I remember Dec. 7th, 1941
[EDITOR’S NOTE: This coming Saturday, Dec. 7, marks 72 years since naval air forces of the Japanese Empire attacked Pearl Harbor, Hawaii military bases early on a Sunday morning.
Japanese naval forces included four heavy aircraft carriers, two heavy cruisers, 35 submarines, two light cruisers, nine oilers, two battleships and 11 destroyers.
Over 350 Japanese planes were involved in the surprise attack. At the end of the day, over 2,400 U.S. military service members and civilians lost their lives.
The U.S. losses included four battleships sunk, four damaged and out of service for months, three cruisers damaged, three destroyers damaged, four other vessels sunk or heavily damaged, and 92 naval aircraft and 77 Army Air Corps airplanes destroyed. The United States declared war the following day.]
I clearly remember sitting in our living room in Akron, Ohio the evening of December 7th, 1941. I would have just turned 9 years old.
Entertainment at that time was a big radio that was pretty high and sat on the floor. Mother was listening to then-President Franklin D. Roosevelt make an announcement.
I don’t remember my dad being there. He was a steam engineer for Firestone Tire and must have been working a second shift.
I distinctly can remember the President saying, “We have nothing to fear but fear itself.” Though I did not understand what those words meant at the time, I understood the expression on my mother’s face even less.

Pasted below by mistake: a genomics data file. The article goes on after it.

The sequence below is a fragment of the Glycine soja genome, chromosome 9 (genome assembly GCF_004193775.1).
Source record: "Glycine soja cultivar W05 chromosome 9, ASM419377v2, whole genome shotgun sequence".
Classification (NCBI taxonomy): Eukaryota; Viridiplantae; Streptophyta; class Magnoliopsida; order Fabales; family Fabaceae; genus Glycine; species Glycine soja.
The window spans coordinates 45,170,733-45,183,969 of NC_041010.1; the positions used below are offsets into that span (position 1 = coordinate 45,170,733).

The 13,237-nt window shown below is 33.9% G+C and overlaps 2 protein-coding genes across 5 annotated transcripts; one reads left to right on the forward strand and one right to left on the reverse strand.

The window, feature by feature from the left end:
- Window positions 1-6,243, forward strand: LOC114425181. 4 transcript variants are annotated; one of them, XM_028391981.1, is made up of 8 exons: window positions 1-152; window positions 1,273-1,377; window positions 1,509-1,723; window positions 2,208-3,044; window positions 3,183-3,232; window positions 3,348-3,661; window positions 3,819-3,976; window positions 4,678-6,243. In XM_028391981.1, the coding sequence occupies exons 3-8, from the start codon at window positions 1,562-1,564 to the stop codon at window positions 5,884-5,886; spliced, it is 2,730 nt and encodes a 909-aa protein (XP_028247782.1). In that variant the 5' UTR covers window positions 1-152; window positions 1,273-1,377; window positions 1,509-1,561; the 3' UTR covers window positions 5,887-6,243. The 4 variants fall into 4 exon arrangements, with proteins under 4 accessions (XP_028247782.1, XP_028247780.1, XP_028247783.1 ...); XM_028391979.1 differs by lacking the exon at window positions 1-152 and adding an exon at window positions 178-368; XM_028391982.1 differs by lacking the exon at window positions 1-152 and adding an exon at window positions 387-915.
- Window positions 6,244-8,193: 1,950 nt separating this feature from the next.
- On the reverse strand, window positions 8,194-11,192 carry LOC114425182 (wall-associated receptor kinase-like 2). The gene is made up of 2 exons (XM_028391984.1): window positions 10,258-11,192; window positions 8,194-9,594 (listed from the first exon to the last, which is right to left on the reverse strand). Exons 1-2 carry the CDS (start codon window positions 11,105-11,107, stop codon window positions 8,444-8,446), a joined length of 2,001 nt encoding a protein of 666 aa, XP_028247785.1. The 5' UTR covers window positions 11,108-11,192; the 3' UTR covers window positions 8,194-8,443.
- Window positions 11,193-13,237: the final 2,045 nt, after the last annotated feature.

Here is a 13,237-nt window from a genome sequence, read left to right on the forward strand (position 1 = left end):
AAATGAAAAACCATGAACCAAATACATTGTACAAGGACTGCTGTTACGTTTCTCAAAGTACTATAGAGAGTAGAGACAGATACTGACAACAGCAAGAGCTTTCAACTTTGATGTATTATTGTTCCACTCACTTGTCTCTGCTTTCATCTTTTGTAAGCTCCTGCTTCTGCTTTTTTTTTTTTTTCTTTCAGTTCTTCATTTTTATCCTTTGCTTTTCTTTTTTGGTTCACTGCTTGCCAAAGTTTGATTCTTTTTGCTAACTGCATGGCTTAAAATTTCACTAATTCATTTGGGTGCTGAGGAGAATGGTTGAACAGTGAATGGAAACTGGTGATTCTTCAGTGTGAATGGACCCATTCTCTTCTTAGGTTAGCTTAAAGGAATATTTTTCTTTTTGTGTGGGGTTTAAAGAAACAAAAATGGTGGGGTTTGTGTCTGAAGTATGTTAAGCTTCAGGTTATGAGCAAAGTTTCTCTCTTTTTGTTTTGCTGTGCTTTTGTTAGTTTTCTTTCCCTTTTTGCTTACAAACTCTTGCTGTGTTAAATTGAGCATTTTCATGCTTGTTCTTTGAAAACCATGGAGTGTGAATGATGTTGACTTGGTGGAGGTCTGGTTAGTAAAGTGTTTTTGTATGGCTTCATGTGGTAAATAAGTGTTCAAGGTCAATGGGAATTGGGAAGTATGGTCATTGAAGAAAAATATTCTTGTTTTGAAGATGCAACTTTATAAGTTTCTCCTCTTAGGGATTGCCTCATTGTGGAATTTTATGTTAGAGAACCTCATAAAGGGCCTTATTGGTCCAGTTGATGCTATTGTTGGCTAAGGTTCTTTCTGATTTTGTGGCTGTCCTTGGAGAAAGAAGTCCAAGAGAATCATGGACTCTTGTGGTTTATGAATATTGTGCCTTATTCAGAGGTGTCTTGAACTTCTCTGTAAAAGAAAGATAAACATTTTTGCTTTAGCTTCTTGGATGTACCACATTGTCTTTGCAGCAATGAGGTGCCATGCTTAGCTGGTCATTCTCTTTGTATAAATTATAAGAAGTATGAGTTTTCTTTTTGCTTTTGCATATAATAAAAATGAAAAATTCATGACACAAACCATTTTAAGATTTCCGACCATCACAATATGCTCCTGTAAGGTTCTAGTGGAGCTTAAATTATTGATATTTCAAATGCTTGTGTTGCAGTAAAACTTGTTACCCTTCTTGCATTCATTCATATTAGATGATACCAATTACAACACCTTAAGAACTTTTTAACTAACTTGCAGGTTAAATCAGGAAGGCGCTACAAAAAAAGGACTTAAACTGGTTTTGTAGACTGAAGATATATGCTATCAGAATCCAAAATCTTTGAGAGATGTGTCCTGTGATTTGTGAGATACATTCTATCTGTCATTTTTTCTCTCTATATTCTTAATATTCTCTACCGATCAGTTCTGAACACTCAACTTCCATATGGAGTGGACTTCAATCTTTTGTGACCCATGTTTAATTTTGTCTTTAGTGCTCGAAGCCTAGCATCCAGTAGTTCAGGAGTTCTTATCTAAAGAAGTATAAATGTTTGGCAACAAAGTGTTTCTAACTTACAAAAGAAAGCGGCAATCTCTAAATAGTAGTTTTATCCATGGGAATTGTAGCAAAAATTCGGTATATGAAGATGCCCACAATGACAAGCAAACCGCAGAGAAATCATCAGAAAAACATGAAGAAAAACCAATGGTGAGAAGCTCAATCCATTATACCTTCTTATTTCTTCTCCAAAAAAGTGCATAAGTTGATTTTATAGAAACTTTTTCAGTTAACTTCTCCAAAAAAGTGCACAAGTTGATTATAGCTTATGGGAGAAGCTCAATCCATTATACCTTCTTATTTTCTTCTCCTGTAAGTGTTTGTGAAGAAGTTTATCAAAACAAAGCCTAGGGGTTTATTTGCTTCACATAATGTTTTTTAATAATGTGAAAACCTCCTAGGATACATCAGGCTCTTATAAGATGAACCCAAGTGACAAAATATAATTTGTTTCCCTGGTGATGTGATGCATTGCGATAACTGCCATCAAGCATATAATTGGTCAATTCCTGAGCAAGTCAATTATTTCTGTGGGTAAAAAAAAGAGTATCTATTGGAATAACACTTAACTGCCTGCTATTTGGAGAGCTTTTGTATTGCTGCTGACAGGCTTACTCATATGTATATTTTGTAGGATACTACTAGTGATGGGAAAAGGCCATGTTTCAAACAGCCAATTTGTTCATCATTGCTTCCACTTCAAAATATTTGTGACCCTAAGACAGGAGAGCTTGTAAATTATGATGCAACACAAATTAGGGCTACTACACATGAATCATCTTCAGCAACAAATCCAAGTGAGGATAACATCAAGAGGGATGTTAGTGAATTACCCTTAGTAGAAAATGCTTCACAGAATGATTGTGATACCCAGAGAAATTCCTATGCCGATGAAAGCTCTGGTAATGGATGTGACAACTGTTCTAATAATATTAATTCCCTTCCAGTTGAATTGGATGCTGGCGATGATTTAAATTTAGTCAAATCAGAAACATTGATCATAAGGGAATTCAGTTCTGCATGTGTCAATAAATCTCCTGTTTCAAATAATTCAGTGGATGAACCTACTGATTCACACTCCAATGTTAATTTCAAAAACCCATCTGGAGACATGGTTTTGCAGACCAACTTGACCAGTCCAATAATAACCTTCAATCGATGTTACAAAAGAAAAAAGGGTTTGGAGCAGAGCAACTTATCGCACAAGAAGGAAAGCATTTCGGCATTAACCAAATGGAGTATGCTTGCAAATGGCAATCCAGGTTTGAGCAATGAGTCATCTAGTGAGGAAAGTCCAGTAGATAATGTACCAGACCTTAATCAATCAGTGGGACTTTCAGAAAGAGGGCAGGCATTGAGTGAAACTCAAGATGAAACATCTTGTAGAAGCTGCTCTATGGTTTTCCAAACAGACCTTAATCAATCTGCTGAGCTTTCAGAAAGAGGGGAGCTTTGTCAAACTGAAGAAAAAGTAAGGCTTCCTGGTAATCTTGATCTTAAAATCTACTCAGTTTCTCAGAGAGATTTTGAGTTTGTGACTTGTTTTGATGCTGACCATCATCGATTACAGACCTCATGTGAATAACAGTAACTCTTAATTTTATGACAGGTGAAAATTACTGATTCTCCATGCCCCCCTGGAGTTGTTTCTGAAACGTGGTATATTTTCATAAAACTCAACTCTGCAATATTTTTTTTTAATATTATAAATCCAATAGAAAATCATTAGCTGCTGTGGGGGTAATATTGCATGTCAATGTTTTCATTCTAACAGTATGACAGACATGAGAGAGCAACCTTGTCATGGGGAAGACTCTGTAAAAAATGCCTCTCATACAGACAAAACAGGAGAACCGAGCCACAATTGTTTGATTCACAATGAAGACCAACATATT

I didn’t know what the word “war” meant, but I could tell by her expression it wasn’t anything good.
My dad was too young for World War I and too old for World War II. But I remember the sacrifices homeowners made and all those ration stamps for everything, from sugar to tires to shoes to gasoline.
Fortunately Firestone Tire was just a mile from us, too far for Daddy to walk but yet didn’t take much gas to get there.
The only time Mother could get extra sugar was in the fall for canning fruits. The only time my sister, two years younger, and I could get a new pair of shoes was in the fall just before school would start.
I have to get amused when I lecture to the high school students now. When I tell them we could only have one pair of shoes a year, well, frankly, it just goes right over their heads.
Thanks to parents who were thrifty to begin with, we made it through the trials of World War II. Thankful, too, were my cousins and an uncle who all came back from fighting in that conflict safe and sound.
[Carolyn Cary is the official Fayette County historian and the editor of the county’s first compiled history, “The History of Fayette County,” published in 1977. She lives in Fayetteville.]